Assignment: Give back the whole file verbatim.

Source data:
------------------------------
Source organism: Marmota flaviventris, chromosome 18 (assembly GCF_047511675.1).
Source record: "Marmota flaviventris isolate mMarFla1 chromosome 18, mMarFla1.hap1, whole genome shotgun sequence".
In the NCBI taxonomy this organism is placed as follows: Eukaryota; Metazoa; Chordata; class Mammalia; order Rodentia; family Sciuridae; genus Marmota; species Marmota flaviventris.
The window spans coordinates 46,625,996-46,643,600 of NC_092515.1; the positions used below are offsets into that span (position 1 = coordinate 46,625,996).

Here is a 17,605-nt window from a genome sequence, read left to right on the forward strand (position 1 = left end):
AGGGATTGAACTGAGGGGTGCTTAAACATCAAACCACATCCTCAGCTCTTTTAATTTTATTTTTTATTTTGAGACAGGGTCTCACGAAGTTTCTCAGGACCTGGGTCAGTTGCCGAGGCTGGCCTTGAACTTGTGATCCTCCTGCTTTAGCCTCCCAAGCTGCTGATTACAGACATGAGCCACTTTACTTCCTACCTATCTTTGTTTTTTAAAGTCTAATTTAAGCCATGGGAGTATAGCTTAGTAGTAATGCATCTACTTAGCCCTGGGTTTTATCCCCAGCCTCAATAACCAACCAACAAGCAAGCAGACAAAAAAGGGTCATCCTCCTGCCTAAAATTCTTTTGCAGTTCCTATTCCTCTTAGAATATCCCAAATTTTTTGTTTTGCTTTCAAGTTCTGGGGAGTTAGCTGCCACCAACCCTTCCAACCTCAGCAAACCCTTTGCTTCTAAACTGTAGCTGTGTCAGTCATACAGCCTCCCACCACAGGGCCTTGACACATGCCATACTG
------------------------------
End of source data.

Source organism: Marmota flaviventris, chromosome 18 (assembly GCF_047511675.1).
Source record: "Marmota flaviventris isolate mMarFla1 chromosome 18, mMarFla1.hap1, whole genome shotgun sequence".
In the NCBI taxonomy this organism is placed as follows: Eukaryota; Metazoa; Chordata; class Mammalia; order Rodentia; family Sciuridae; genus Marmota; species Marmota flaviventris.
The window spans coordinates 46,625,996-46,643,600 of NC_092515.1; the positions used below are offsets into that span (position 1 = coordinate 46,625,996).

Here is a 17,605-nt window from a genome sequence, read left to right on the forward strand (position 1 = left end):
AGGGATTGAACTGAGGGGTGCTTAAACATCAAACCACATCCTCAGCTCTTTTAATTTTATTTTTTATTTTGAGACAGGGTCTCACGAAGTTTCTCAGGACCTGGGTCAGTTGCCGAGGCTGGCCTTGAACTTGTGATCCTCCTGCTTTAGCCTCCCAAGCTGCTGATTACAGACATGAGCCACTTTACTTCCTACCTATCTTTGTTTTTTAAAGTCTAATTTAAGCCATGGGAGTATAGCTTAGTAGTAATGCATCTACTTAGCCCTGGGTTTTATCCCCAGCCTCAATAACCAACCAACAAGCAAGCAGACAAAAAAGGGTCATCCTCCTGCCTAAAATTCTTTTGCAGTTCCTATTCCTCTTAGAATATCCCAAATTTTTTGTTTTGCTTTCAAGTTCTGGGGAGTTAGCTGCCACCAACCCTTCCAACCTCAGCAAACCCTTTGCTTCTAAACTGTAGCTGTGTCAGTCATACAGCCTCCCACCACAGGGCCTTGACACATGCCATACTG